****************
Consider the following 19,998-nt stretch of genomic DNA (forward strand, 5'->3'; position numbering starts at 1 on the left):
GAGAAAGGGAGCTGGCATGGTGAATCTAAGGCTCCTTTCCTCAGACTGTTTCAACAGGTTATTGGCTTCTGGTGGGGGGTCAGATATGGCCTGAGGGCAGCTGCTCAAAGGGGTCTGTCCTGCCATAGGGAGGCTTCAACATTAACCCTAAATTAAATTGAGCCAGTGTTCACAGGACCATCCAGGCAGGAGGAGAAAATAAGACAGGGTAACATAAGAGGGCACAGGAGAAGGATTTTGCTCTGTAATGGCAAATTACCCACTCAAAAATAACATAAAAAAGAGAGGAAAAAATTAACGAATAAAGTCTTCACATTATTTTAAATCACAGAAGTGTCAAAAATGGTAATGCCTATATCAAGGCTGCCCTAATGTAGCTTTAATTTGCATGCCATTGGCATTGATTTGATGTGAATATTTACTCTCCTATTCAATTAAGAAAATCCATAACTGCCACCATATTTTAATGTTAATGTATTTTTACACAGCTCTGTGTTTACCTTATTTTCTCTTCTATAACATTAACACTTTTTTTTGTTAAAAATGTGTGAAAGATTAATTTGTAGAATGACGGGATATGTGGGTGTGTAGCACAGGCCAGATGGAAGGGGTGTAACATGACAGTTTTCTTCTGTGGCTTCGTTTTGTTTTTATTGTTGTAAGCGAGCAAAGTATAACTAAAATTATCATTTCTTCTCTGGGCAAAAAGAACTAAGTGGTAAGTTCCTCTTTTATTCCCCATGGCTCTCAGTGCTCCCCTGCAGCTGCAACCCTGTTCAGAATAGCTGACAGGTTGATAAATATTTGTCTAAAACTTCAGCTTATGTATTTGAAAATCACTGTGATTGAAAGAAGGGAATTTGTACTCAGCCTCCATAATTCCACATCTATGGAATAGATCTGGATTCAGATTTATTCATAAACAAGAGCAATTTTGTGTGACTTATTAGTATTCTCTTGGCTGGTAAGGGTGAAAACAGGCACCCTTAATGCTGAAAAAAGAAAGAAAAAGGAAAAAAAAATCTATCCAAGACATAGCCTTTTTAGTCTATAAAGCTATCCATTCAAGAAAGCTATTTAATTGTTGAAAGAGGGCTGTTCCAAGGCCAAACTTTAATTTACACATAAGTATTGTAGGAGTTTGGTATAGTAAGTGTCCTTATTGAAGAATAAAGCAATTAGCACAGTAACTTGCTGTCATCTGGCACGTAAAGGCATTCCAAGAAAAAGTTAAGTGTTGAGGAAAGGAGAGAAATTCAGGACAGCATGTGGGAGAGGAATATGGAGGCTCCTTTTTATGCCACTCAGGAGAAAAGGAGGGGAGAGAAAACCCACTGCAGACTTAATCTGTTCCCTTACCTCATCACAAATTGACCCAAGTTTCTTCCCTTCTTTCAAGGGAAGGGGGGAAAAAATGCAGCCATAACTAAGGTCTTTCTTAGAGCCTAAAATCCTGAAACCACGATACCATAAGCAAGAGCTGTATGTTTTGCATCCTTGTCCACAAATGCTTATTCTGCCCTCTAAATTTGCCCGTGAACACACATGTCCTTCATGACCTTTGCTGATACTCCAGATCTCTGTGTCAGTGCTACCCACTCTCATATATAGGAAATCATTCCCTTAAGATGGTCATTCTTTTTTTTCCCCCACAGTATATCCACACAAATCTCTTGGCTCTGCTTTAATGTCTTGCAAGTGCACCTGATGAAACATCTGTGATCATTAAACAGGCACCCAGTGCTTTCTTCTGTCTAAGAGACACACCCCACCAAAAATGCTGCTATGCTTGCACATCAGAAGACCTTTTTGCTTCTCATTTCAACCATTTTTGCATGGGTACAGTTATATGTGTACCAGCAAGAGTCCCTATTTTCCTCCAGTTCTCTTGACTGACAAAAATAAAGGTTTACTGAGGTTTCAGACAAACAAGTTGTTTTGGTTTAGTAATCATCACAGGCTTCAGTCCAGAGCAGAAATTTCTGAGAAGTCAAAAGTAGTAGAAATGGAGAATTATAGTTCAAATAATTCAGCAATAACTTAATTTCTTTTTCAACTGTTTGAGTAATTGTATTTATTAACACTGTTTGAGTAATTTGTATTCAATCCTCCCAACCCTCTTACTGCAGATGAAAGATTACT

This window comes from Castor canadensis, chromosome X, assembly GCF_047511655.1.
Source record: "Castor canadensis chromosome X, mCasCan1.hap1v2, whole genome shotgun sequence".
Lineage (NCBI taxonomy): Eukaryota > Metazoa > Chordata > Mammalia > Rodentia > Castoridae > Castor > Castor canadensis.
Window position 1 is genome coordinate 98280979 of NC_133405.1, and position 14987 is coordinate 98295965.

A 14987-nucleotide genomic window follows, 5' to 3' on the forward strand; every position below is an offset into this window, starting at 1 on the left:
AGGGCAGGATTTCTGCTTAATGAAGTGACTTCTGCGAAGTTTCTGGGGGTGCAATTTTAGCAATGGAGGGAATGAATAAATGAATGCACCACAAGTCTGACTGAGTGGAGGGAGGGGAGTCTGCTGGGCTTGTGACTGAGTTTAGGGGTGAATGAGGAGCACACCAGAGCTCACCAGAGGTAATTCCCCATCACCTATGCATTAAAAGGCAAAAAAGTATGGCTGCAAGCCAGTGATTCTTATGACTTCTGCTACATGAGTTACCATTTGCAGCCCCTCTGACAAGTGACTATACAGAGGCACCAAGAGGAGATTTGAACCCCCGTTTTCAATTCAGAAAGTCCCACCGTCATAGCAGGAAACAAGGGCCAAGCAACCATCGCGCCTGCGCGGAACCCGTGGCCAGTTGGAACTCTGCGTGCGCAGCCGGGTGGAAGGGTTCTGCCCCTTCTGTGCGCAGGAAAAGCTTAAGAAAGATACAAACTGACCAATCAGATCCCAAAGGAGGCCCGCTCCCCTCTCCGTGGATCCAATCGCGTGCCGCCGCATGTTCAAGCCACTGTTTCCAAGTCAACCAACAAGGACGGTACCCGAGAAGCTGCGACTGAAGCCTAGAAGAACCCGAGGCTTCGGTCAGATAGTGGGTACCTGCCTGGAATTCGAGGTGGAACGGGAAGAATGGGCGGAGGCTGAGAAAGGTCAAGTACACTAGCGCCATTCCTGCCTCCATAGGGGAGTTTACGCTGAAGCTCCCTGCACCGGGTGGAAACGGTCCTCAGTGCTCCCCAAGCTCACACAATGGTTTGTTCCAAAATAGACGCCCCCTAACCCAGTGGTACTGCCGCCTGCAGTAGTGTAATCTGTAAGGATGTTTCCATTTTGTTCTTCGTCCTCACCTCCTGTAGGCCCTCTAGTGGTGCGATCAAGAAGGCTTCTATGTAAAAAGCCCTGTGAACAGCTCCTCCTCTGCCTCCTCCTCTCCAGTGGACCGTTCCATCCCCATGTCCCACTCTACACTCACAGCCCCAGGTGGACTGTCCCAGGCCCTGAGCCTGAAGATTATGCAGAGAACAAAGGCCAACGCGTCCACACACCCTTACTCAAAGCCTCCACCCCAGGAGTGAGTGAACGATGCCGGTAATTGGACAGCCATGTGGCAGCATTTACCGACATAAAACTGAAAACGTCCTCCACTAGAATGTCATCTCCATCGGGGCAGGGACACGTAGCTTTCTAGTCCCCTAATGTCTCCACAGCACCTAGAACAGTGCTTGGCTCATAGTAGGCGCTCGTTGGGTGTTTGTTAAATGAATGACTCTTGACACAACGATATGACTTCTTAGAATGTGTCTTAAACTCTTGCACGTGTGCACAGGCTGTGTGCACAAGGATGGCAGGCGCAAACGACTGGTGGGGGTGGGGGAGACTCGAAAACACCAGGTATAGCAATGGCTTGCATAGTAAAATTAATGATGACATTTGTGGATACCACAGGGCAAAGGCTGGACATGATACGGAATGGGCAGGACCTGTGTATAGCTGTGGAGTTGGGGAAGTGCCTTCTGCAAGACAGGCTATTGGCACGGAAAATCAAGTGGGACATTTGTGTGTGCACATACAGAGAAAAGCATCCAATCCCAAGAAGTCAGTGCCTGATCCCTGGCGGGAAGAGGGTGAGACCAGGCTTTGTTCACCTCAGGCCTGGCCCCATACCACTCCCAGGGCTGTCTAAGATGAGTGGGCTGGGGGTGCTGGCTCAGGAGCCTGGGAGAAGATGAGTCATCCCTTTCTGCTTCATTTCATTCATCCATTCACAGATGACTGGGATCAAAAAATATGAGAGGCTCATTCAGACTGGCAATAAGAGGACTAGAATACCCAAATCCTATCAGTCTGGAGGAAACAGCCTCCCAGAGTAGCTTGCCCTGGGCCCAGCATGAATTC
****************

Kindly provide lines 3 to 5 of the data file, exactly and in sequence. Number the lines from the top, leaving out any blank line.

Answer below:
This window comes from Castor canadensis, chromosome X, assembly GCF_047511655.1.
Source record: "Castor canadensis chromosome X, mCasCan1.hap1v2, whole genome shotgun sequence".
Lineage (NCBI taxonomy): Eukaryota > Metazoa > Chordata > Mammalia > Rodentia > Castoridae > Castor > Castor canadensis.